My three issues with Foursquare.

Foursquare mobile on Opera Mini

I first heard about Foursquare last summer, when one of my fellow N97 24/7 bloggers informed me that he had just become the mayor of the hotel we had just checked into.

Huh?

Back home in front of my monitor I watched with dismay as an increasing number of Foursquare tweets spread through my Twitter stream like a kind of cancer.

“I’m at Starbucks.”

“I’m the Mayor of Jack in the Box.”

“I just unlocked the Overshare badge!”

It got so bad that I was honestly grateful for the devious site Please Rob Me — though not actually a threat to anyone’s safety or belongings I thought it might at least scare some people away from polluting the rest of the Internet with their Foursquare links.

But thanks to a little schooling by the inimitable James Whatley, I’ve come to better understand my three major issues with Foursquare and my friends who use it…

Problem the first: Context

Okay, so you’ve checked in at Starbucks, and you’ve felt the need to share that info with me on Twitter or Facebook — or more accurately you’ve probably set up Foursquare to blast your checkins out to wherever. That’s your choice, but unless I’m meeting you there this information is only really relevant to me if you explain why you’re there in the first place.

We’re already Internet friends, which means I’ve already parsed you from the masses of mindless mouth-breathers out there, so you’ve passed the first test. Why not take this opportunity to share just a little bit more? For example, while on the road last week I ended up at Starbucks myself pretty much every morning because the coffee the hotels I stayed at was consistently awful. Are you in the same boat? Or is there some tasty confection that ‘bucks offers in your part of the world that I don’t know about? Such things provide value to an otherwise uninteresting check-box event.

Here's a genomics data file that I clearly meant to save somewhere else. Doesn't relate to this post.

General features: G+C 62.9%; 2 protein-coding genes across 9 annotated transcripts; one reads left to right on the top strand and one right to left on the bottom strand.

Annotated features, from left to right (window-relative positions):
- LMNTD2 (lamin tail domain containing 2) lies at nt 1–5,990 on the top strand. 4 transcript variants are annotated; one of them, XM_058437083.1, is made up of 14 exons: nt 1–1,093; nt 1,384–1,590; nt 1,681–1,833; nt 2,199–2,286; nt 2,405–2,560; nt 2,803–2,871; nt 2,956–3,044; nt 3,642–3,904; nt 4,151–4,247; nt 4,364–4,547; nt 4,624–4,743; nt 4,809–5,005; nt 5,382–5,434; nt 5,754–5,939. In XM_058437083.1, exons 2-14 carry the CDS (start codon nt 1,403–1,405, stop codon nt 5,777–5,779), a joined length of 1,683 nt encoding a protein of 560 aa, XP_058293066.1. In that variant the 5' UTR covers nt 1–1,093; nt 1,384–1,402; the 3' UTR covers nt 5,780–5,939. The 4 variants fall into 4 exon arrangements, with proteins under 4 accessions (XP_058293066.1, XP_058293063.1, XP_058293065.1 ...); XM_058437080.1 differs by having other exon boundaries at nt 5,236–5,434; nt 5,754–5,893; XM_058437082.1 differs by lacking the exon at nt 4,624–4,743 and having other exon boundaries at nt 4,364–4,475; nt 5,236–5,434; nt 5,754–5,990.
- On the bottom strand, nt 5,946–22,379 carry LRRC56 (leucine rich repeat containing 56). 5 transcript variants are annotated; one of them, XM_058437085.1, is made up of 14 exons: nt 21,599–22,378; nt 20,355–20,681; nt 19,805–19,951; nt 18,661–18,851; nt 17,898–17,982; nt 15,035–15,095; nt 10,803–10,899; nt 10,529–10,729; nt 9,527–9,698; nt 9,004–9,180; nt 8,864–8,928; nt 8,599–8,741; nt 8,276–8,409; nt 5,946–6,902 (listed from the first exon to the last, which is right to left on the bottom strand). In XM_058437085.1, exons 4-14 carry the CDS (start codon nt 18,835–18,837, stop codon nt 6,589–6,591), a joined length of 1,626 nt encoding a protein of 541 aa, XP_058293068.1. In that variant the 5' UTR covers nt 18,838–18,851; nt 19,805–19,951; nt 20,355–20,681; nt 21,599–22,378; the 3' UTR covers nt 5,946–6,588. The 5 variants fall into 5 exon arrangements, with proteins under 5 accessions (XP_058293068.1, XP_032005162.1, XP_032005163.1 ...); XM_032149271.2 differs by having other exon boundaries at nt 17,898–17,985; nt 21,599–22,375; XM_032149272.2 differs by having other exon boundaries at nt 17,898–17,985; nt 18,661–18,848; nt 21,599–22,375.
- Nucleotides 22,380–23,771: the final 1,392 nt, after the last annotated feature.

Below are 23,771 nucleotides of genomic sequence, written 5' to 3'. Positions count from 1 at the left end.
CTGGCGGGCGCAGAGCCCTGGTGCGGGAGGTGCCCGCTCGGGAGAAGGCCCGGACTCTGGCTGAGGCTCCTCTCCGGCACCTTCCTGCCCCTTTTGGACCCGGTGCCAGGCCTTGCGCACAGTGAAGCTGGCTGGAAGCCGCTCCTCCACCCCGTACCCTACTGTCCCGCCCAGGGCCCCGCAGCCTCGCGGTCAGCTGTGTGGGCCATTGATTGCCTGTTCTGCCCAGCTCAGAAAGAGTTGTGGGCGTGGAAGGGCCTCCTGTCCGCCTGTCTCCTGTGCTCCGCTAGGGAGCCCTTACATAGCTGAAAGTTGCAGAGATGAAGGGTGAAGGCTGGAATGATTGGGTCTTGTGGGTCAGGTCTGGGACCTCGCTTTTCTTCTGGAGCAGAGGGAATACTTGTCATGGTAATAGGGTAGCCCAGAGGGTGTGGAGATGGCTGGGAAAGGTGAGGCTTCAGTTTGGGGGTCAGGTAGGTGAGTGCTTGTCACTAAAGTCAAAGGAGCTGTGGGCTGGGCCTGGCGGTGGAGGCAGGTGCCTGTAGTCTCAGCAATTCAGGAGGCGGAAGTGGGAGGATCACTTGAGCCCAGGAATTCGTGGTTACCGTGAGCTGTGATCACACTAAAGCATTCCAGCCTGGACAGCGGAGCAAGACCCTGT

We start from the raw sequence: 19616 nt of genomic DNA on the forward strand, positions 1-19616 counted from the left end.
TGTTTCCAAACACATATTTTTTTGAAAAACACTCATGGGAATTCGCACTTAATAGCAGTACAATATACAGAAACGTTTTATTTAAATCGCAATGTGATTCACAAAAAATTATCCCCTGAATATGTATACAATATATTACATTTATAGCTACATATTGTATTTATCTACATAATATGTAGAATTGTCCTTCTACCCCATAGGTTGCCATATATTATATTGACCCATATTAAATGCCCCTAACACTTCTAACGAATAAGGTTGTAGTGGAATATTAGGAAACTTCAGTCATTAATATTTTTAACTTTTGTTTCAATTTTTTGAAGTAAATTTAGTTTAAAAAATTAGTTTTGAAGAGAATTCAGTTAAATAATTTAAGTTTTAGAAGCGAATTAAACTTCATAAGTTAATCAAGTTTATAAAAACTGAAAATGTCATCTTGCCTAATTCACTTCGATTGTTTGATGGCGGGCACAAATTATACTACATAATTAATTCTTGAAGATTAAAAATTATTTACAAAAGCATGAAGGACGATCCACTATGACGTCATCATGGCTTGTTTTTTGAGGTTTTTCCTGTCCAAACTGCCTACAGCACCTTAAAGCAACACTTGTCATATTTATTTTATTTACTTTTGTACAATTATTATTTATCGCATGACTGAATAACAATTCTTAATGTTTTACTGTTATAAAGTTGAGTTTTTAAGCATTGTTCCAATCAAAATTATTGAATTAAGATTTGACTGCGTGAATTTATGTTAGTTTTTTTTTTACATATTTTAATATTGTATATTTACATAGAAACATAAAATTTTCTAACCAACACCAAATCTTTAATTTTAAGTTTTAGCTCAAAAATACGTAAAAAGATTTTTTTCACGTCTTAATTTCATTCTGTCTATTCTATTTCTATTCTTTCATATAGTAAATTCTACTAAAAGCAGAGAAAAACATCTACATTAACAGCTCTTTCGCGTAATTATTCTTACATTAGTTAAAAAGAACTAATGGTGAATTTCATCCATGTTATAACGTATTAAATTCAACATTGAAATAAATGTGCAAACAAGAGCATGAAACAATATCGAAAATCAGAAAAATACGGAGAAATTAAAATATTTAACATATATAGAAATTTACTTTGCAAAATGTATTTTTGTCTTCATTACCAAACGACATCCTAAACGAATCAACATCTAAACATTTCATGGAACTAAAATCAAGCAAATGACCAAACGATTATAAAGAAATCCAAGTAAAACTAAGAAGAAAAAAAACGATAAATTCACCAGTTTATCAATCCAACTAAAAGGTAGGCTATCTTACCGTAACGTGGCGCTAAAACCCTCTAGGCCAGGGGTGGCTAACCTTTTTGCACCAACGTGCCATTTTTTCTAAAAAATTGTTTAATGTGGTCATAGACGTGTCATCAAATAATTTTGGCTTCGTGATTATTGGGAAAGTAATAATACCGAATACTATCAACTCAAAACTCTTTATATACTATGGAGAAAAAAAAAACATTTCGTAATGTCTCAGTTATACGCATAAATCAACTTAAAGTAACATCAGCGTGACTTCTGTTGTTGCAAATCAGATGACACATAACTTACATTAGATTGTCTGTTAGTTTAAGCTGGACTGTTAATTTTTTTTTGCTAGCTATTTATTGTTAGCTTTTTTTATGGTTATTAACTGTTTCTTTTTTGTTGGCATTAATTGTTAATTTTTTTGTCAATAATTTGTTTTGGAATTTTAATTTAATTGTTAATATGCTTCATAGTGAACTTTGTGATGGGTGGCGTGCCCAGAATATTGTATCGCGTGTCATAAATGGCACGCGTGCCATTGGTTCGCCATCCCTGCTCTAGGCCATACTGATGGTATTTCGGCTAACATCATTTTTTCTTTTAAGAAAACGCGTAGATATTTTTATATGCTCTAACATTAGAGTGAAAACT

Problem the second: Missed Opportunities

I was largely unaware that shopkeepers in the US an UK are regularly in the practice of handing out rewards to Foursquare users. And as a regular user of almost two weeks I have yet to come across a single Canadian business doing the same.

Until this changes, a big part of Foursquare’s appeal is entirely lost on me.

Problem the third: Modern Life is (mostly) Rubbish

This one’s all about me. I was all over sharing the minutiae of a twice-in-a-lifetime blogger’s dream come true, but back at home I’ve come to realize that my comings and goings are mostly unremarkable. And since there are no local venues savvy enough to capitalize on my loyalty via Foursquare I’ll probably refrain from using it until the circumstances warrant.

Is there a badge for that?

18 comments:

  1. I love TweetDeck’s integration w/ Foursquare. Mostly because i can relegate all checkins to their own column, and it takes ALL announcements out of the general stream. More clients should offer this kind of feature.

  2. I love TweetDeck’s integration w/ Foursquare. Mostly because i can relegate all checkins to their own column, and it takes ALL announcements out of the general stream. More clients should offer this kind of feature.

  3. That’s a neat feature.

    I don’t think think a little behavioral modification for Foursquare users would hurt either, though. 😉

  4. That’s a neat feature.

    I don’t think think a little behavioral modification for Foursquare users would hurt either, though. 😉

  5. Not available in my part of the world, but all the same, it’s a service I’m not sure I’ll use either. This is wholly due to point number 2 above.

    Unless telling the bazillions of people of Central Earth that I’ve checked in at X place rewards me with some intrinsic value, count me out. That’s probably just me anyway 🙂

  6. Not available in my part of the world, but all the same, it’s a service I’m not sure I’ll use either. This is wholly due to point number 2 above.

    Unless telling the bazillions of people of Central Earth that I’ve checked in at X place rewards me with some intrinsic value, count me out. That’s probably just me anyway 🙂

  7. In my opinion, it also makes more sense if you have lots of local followers on either Foursquare, Twitter, or Facebook. I’m always checking out other Foursquare users who’ve checked in at locations I have trying to find interesting people to connect with. At the same time though, I agree a lot of it can be mundane–not everyone can always be checking into all the cool places all the time. 🙂